While serving on a surgical team in Afghanistan, Mike receives a devastating message from home. His wife Chloe has died in her kitchen, a victim of a household accident. Upon his return, Mike discovers that his wife had a problem with alcohol, drinking vodka even while driving her car. Probing further, he learns that she was pregnant with another man’s child.
As he searches for explanations, his life continues to spiral downward.
His medical practice is in jeopardy and his infant daughter Emily screams uncontrollably whenever he approaches. Confused and angry, Mike returns to Afghanistan. While there, he is wounded and becomes dependent upon prescription painkillers. He returns to the United States, broken and unsure of how to proceed. More devastation follows and Mike faces a custody battle for his beloved Emily.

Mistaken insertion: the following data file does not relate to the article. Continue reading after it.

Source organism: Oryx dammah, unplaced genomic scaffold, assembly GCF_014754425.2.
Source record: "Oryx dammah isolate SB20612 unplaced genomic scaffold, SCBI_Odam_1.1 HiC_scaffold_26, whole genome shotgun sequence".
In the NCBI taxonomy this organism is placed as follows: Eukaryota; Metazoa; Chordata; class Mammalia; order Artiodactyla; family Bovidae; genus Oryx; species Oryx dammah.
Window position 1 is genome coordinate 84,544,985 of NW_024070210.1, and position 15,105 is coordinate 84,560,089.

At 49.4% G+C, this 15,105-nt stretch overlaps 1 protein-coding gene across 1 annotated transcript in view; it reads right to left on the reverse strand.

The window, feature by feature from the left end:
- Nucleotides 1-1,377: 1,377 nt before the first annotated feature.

Throughout the novel, there is ample evidence of Scottoline’s intensity and accuracy. The horror of the battlefield comes alive and we can easily imagine scenes such as the following: “Black smoke flooded the interior. Joe and Dermot became frantic shadows trying to get out of the vehicle. Flames licked under the dashboard, superheating Mike’s face, searing his lungs. He gasped for breath. They’d burn alive if they didn’t get out.”
Mike’s inner struggle with Oxycontin as he faces the new “normal” dominates the second half of the book. We can empathize and understand the circumstances that would drive Mike to illegally prescribe opiates to himself.
A page turner that could be read in one sitting.